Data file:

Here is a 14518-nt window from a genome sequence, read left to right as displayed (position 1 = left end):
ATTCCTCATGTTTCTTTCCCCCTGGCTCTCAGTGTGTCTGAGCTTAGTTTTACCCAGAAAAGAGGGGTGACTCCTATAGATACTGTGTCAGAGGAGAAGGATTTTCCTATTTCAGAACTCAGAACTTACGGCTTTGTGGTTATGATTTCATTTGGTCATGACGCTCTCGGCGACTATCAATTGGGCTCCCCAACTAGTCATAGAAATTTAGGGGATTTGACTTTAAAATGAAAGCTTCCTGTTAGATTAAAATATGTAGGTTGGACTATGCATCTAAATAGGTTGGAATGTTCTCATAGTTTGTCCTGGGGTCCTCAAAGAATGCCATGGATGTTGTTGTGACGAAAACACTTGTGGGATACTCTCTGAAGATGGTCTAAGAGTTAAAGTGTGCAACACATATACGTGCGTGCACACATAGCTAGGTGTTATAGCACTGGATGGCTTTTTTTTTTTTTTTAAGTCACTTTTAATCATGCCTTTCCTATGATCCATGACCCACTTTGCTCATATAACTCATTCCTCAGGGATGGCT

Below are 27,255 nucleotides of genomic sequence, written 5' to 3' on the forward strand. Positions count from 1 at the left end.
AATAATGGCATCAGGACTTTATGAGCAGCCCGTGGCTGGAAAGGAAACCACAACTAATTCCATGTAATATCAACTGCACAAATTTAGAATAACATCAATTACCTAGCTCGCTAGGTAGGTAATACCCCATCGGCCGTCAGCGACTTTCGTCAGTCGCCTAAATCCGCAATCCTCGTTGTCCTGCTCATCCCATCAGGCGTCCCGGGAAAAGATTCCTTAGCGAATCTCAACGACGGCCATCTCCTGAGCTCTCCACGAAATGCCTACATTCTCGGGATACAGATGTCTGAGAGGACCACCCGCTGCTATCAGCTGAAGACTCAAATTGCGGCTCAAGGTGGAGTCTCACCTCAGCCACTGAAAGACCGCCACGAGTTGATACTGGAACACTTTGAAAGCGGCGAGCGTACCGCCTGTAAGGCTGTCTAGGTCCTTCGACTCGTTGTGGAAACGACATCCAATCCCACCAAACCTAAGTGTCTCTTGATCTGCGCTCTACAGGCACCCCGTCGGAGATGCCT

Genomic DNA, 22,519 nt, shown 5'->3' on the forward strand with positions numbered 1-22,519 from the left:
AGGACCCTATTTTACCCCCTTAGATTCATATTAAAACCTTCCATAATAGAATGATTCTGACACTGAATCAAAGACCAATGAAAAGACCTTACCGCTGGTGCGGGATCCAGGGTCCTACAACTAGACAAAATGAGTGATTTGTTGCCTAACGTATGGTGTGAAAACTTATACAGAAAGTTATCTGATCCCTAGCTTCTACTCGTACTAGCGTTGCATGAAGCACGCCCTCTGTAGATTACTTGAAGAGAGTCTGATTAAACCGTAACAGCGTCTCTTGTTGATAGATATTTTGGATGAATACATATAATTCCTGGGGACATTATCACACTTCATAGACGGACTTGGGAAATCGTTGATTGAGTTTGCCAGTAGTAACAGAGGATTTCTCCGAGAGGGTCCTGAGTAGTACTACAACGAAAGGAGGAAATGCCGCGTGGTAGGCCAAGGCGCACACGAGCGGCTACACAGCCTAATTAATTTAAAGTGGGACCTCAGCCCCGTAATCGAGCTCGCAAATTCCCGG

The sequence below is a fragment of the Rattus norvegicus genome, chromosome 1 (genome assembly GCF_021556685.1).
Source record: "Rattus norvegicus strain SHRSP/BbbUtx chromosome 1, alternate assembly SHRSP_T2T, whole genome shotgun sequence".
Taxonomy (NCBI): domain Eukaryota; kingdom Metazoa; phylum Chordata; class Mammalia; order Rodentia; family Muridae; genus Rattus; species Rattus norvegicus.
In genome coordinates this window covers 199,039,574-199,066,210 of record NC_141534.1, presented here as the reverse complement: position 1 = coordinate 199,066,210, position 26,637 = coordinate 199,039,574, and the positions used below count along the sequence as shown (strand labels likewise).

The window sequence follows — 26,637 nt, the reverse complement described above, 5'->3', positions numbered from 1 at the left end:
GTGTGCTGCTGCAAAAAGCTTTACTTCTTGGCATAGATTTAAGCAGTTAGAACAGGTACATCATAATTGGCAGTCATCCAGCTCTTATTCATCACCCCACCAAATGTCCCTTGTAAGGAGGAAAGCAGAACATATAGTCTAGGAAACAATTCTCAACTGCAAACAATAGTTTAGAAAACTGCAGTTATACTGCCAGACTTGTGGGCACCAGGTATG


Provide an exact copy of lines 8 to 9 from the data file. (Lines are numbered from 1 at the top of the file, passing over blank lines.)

Source record: "Rattus norvegicus strain SHRSP/BbbUtx chromosome 1, alternate assembly SHRSP_T2T, whole genome shotgun sequence".
Taxonomy (NCBI): domain Eukaryota; kingdom Metazoa; phylum Chordata; class Mammalia; order Rodentia; family Muridae; genus Rattus; species Rattus norvegicus.